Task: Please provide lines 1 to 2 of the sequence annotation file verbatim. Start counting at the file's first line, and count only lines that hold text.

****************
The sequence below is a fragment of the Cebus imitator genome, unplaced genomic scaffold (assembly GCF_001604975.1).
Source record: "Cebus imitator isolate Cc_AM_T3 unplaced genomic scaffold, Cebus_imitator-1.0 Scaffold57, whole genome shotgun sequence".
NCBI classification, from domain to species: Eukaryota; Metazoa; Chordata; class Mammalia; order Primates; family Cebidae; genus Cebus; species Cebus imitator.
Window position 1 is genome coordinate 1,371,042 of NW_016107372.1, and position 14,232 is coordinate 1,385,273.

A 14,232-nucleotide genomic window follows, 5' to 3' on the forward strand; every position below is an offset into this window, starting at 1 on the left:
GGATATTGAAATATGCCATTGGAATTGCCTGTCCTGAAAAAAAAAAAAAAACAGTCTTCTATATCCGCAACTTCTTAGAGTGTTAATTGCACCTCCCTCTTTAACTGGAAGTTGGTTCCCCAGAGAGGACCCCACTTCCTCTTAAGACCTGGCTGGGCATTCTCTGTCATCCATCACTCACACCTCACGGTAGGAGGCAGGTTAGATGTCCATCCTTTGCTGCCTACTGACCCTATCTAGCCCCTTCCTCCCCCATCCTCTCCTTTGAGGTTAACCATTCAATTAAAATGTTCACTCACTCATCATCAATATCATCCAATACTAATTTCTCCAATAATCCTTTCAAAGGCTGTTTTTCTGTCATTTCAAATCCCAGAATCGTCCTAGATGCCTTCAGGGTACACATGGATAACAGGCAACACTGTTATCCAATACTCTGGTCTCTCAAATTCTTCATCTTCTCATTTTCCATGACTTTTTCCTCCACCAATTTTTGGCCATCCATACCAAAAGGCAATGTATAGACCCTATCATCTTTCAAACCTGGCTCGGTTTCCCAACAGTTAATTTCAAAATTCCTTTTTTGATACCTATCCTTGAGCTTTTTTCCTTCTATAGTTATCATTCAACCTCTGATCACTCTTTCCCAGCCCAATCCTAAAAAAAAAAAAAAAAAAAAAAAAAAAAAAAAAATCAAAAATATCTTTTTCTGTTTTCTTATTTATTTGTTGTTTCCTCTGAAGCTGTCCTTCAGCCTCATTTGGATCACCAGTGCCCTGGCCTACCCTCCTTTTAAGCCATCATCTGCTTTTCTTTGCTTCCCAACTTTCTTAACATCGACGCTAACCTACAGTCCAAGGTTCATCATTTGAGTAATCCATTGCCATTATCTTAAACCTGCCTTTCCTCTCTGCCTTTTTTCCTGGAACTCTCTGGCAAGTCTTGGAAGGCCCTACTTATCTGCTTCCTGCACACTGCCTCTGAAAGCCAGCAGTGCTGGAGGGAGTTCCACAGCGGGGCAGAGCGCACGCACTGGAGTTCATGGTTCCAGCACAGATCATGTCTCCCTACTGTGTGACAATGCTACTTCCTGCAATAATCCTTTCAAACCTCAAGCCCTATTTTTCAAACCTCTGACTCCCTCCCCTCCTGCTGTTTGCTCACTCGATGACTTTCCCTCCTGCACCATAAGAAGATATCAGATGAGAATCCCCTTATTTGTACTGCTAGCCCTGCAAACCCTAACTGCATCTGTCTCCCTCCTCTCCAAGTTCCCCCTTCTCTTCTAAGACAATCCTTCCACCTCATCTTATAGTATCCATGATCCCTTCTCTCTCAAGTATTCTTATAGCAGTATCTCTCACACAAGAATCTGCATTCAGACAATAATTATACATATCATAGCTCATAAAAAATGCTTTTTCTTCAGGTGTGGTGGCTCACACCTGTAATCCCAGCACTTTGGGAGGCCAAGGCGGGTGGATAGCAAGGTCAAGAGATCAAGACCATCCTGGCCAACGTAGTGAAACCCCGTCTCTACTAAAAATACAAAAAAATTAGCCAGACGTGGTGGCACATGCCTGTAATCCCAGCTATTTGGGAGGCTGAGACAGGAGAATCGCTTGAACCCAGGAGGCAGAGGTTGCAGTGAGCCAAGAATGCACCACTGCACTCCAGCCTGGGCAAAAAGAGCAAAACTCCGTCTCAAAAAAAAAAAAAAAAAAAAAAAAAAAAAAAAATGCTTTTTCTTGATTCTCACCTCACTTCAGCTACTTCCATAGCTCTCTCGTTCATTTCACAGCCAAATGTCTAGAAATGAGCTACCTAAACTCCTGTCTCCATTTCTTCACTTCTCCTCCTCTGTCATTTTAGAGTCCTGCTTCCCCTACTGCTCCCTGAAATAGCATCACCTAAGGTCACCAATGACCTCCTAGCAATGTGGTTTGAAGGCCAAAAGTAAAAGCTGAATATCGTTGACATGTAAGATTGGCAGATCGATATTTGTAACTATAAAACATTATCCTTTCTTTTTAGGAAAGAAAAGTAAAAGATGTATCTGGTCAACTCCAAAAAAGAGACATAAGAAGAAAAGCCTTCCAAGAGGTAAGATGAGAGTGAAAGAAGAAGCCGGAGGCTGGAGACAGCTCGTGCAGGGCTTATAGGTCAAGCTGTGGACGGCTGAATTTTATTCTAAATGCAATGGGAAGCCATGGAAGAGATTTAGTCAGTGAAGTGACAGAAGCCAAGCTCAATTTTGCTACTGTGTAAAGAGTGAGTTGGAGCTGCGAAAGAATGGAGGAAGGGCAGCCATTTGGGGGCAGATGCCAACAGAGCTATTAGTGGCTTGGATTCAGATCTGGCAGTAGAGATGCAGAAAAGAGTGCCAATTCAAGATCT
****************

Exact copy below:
The sequence below is a fragment of the Cebus imitator genome, unplaced genomic scaffold (assembly GCF_001604975.1).
Source record: "Cebus imitator isolate Cc_AM_T3 unplaced genomic scaffold, Cebus_imitator-1.0 Scaffold57, whole genome shotgun sequence".